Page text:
Nicola Conte - Free Souls
(Schema Records. SCCD 468. CD review by Andrew Cartmel)
Coming from an acid jazz background, heavily influenced by vintage Blue Note and Brazilian music, guitarist Nicola Conte is perhaps Italy’s most notable contemporary bandleader. Free Souls is an unusual album for him in that almost every track features a singer — a wordless, wailing free jazz coda Sunrise, showcasing Logan Richardson’s impressive alto sax, is the joker in the deck.
But this is no pallid vocal jazz album. It’s dense, complex and often dark, with a large group of top musicians — a dozen in the core combo plus eight guest soloists — virtually forming a new-jazz big band. They are marvellously deployed, in ensemble, comping and playing solos. And the half dozen singers selected are the cream of the underground scene.
What’s more, the choice of material is fascinating. Who else would have thought of reviving Ode to Billie Joe? This is an enigmatic song about an unexplained death which generated huge speculation in its day, and continues to do so now. It was recorded by an unknown Bobbie Gentry in 1967 at one of her first sessions and originally intended as a B-side — but when released as a single later that year it would knock the Beatles off the top of the US charts. A pop hit, then, but here sanctified as jazz, not least by Gaetano Partipilo on alto sax. It has a sweaty, funky, measured beat set by Luca Alemanno on Fender bass and Teppo Mäkynen’s drumming, conjuring the “sleepy, dusty delta day.” The sultry, sweltering, rural southern US milieu of the song is perfectly evoked through the Memphis Sound style brass from Francesco Lento, and there is a Muscle Shoals R&B feel throughout. Crucially, we are treated to a deeply soulful crushed velvet vocal by Bridgette Amofah. Artfully shadowed by Francesco Lento’s trumpet, Amofah does full justice to Gentry’s beautifully observed and understated lyric — would it be possible to surpass the casual callousness of the dinner table discussion about the eponymous character’s suicide? “Billie Joe never had a lick of sense/pass the biscuits please.” It’s a much covered song, but this is a genuinely superb version in Gaetano Partipilo’s arrangement. A revelation.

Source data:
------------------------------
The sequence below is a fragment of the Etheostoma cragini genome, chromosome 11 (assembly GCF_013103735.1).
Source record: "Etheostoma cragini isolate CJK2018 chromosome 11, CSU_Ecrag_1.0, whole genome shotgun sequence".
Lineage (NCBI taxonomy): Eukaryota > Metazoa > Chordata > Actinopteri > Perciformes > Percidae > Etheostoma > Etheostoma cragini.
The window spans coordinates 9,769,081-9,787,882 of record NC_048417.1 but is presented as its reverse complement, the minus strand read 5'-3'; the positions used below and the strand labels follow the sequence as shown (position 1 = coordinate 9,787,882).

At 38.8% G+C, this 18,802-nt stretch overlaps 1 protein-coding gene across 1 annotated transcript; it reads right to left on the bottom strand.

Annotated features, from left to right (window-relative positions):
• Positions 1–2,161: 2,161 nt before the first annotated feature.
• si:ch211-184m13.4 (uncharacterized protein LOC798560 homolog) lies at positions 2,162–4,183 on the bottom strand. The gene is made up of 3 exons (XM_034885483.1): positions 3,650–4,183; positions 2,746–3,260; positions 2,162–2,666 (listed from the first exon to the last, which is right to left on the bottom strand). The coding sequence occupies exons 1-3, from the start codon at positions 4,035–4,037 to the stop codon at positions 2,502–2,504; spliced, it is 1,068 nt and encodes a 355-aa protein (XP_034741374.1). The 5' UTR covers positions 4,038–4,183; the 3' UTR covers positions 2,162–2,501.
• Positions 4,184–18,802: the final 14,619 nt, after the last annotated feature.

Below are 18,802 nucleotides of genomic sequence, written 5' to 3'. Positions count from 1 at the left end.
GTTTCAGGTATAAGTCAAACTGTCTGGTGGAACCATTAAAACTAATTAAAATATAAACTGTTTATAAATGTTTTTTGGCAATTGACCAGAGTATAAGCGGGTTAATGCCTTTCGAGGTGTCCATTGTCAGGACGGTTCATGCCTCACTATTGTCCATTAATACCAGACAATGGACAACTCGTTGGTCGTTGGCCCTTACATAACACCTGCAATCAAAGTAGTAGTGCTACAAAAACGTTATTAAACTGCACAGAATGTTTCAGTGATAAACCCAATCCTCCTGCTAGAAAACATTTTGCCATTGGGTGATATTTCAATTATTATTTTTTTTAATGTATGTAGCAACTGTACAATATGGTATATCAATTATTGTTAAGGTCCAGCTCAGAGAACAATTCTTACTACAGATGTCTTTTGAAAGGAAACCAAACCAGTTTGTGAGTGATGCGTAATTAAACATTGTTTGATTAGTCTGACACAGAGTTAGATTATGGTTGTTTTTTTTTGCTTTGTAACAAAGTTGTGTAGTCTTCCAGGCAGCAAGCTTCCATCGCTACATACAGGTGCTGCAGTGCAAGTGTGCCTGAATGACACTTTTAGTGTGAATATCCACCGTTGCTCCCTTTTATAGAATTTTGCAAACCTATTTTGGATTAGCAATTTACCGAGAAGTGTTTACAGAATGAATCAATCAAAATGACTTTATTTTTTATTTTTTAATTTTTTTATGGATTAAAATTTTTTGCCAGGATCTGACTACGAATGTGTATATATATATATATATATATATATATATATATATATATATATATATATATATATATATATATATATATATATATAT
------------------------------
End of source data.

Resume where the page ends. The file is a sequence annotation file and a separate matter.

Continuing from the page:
Bridgette Amofah is also the featured vocalist on a simmering, sizzling high speed version of Hoagy Carmichael’s Baltimore Oriole that surges with excitement thanks to the relentless choppy drumming by Teppo Mäkynen and tuneful, tactical interjections of flute, courtesy of none other than Timo Lassy. It’s a surprisingly delicate, incantatory piece which finds new textures in this old standard as Pietro Lussu’s Wurlitzer electric piano explores the melody.
Soul Revelation is a slow deliberate groover with Teppo Mäkynen’s chunking drums and swooping vocals from Tasha’s World. In an outstanding line up, Magnus Lindgren’s flute solo would do credit to Herbie Mann. On Ahmad’s Blues the vocalese which clothes Ahmad Jamal’s original melody is sung by Melanie Charles, evoking a Lush Life ambience, ably abetted by Lorenzo Tucci’s melodiously measured drumming. In breezy contrast to the rest of the set are two Brazilian numbers, If I Should Lose You sung by Marvin Parks, in which the eloquent conversational sax seems about to break into speech and Sandalia Dela, a buoyant bossa nova confection with the wistful, husky Heidi Voegl on vocals, Pierpalo Basogno exceptional on percussion and Nicola Conte himself doing a beautiful job on guitar.
This distinguished album is a remarkable departure for jazz song in general, and a significant step forward for Nicola Conte in particular. It’s also worth seeking out the double vinyl version which features additional tracks, including Till Bronner playing trumpet on the charmingly titled Prayer for Lateef.